Is it time to wear face coverings when going to the grocery store, pharmacy or medical appointments?
That is the latest advice from Riverside County, Calif., health officials as they try to slow the spread of the coronavirus, which has sickened more than 8,500 people in the state and killed nearly 200.
Federal officials maintain that healthy people do not need to wear masks in most circumstances, but there does seem to be a growing belief that more people should be covering their faces more often.
Here is what we know:
Q. Why is Riverside recommending this?
A. Officials released the new mask guidance Tuesday, covering such essential tasks as grocery shopping and medical visits.
“The face coverings do not have to be hospital grade but need to cover the nose and mouth. For example, bandannas, fabric masks and neck gaiters are acceptable. Fabric covers and bandannas can be washed and used again,” the county said in a statement.
Officials said the recommendation is based on new knowledge about the coronavirus.
“When the situation changes, the rulebook changes,” Dr. Cameron Kaiser, Riverside County’s public health officer, said in a statement.
“We’re seeing our numbers increasing even sooner than we predicted and that means our strategy must change too. Covering your face doesn’t change the orders everyone must abide by to stay home as much as possible and maintain social distancing, but it’s an extra layer of protection that I think we need to add.”
The recommendations haven’t extended beyond Riverside County yet. Pasadena spokeswoman Lisa Derderian said the city hasn’t issued similar guidance because it needs to reserve essential personal protective equipment for hospital workers.
“If the supplies become more readily available, or if there is more of a state (or) L.A. County directive, we will definitely evaluate at a local level,” she said.
Q. What is the federal position?
A. The Centers for Disease Control and Prevention’s advice is unequivocal: Healthy people who do not work in the healthcare sector and are not taking care of an infected person at home do not need to wear masks.
“Face masks may be in short supply, and they should be saved for caregivers,” the government agency says.
Many hospitals are facing a shortage of tight-fitting masks that filter out about 95% of small airborne particles. This has forced healthcare professionals to either reuse masks or switch to standard surgical masks, which do not block airborne particles as effectively.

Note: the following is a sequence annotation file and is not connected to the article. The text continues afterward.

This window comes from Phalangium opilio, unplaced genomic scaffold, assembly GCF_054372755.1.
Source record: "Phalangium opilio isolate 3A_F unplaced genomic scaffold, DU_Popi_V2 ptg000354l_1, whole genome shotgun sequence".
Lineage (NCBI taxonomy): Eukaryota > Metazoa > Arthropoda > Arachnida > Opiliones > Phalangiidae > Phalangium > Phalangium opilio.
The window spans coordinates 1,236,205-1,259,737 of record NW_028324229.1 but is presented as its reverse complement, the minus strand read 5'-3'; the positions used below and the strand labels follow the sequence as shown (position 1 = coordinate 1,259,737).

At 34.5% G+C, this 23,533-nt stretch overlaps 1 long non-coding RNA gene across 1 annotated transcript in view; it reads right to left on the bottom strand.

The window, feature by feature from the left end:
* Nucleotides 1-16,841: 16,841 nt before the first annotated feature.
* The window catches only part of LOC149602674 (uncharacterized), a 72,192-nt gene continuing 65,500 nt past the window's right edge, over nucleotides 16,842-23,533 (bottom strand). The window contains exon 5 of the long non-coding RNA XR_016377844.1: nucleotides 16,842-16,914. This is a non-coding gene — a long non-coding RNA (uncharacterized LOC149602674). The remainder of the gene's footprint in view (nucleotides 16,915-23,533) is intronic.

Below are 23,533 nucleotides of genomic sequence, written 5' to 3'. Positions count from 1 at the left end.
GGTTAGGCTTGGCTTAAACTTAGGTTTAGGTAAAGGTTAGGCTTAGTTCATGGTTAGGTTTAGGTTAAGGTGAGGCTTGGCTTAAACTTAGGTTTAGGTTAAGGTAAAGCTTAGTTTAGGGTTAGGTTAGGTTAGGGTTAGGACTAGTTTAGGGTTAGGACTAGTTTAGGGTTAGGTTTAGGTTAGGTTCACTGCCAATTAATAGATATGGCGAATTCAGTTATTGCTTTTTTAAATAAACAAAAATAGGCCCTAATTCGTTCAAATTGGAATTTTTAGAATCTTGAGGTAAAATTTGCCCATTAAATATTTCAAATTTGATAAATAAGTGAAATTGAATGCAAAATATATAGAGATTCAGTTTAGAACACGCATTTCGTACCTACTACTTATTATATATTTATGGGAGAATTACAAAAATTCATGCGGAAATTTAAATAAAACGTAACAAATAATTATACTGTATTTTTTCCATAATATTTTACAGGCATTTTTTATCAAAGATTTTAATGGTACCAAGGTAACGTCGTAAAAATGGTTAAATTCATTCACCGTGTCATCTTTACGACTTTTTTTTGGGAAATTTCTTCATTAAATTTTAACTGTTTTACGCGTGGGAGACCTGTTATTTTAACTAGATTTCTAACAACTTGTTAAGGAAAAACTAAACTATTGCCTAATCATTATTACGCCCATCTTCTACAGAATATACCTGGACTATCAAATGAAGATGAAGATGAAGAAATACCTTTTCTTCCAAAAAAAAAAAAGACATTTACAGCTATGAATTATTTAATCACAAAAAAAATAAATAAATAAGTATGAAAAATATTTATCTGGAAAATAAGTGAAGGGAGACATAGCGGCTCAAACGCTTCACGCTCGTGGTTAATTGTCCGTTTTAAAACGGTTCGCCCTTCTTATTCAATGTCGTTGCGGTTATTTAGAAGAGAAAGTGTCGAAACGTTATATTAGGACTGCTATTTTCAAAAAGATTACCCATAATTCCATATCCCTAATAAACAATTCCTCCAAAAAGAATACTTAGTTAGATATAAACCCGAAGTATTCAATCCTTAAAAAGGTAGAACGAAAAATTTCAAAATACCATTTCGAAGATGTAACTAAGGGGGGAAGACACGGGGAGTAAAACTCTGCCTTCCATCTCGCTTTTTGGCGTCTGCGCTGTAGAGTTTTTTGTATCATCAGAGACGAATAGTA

But in recent days, the CDC has been weighing whether to modify its recommendations and endorse the use of homemade masks, according to several new outlets.
“I can tell you that the data and this issue of whether it’s going to contribute (to prevention) is being aggressively reviewed as we speak,” Dr. Robert Redfield, the CDC director, told NPR.
California announced this week it is going to start distributing millions of N95 face masks to healthcare providers struggling under the strain of the coronavirus. Those masks had been stockpiled in emergency reserves.
State health officials stressed that they are not advising healthy people to wear masks, which are in short supply. “However, masks are recommended to limit the spread of disease for people who are exhibiting respiratory symptoms,” the state said.
Q. What do other experts say?
A. Some say there are times when wearing a surgical mask, homemade face covering or simply putting a bandanna over your face might be a good idea.
Chunhuei Chi, director of the Center for Global Health at Oregon State University, noted that in Taiwan, people are required to wear surgical masks in places such as schools and restaurants and while riding public transportation.
Although surgical and homemade masks don’t filter out particles as effectively as N95 masks, Chi said they can still be useful.
He recommends wearing a mask only if you have to be in close contact with people, such as riding a crowded bus.
“If you are going out for a hike or walk and there are very few people around, you do not need a mask,” he said.
Dr. Otto Yang, an infectious diseases expert at UCLA, said there’s no need for a healthy person to don a mask for something like a trip to the grocery store.
“I agree with what the CDC says about there not being a role for masks for protecting yourself if you’re just out in the regular public,” Yang said. “It’s more about protecting the people around you in case you are infected.”
Yang said a face mask captures the infectious materials released when a person coughs or sneezes, thus preventing people nearby “from being contaminated” and keeping the virus off high-touch surfaces such as doorknobs and handrails.
Q. Should you use homemade masks?
A. Homemade masks will not block virus particles if you spend a lot of time in close proximity to someone who is sick, but they will protect you from droplets containing the virus. That should be adequate for people who do not need to have close contact with those who are infected, Chi said.
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